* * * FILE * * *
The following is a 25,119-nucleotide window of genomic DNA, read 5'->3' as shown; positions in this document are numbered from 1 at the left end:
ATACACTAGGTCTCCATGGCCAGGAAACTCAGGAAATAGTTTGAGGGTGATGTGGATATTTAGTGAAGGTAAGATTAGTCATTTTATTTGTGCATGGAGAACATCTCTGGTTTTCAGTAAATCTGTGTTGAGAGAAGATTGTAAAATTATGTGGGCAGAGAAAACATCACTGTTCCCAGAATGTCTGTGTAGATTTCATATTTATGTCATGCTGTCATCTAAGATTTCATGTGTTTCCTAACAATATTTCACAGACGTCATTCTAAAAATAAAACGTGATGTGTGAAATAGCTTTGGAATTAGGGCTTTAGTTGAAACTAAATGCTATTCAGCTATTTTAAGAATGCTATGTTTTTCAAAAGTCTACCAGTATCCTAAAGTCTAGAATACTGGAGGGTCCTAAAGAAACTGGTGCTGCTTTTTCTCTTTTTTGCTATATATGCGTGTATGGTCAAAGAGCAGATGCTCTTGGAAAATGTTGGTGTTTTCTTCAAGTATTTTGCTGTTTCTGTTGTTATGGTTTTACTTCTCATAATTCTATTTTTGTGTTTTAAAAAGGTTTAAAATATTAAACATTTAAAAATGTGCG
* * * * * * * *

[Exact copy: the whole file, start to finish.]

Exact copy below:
The following is a 25,119-nucleotide window of genomic DNA, read 5'->3' as shown; positions in this document are numbered from 1 at the left end:
ATACACTAGGTCTCCATGGCCAGGAAACTCAGGAAATAGTTTGAGGGTGATGTGGATATTTAGTGAAGGTAAGATTAGTCATTTTATTTGTGCATGGAGAACATCTCTGGTTTTCAGTAAATCTGTGTTGAGAGAAGATTGTAAAATTATGTGGGCAGAGAAAACATCACTGTTCCCAGAATGTCTGTGTAGATTTCATATTTATGTCATGCTGTCATCTAAGATTTCATGTGTTTCCTAACAATATTTCACAGACGTCATTCTAAAAATAAAACGTGATGTGTGAAATAGCTTTGGAATTAGGGCTTTAGTTGAAACTAAATGCTATTCAGCTATTTTAAGAATGCTATGTTTTTCAAAAGTCTACCAGTATCCTAAAGTCTAGAATACTGGAGGGTCCTAAAGAAACTGGTGCTGCTTTTTCTCTTTTTTGCTATATATGCGTGTATGGTCAAAGAGCAGATGCTCTTGGAAAATGTTGGTGTTTTCTTCAAGTATTTTGCTGTTTCTGTTGTTATGGTTTTACTTCTCATAATTCTATTTTTGTGTTTTAAAAAGGTTTAAAATATTAAACATTTAAAAATGTGCG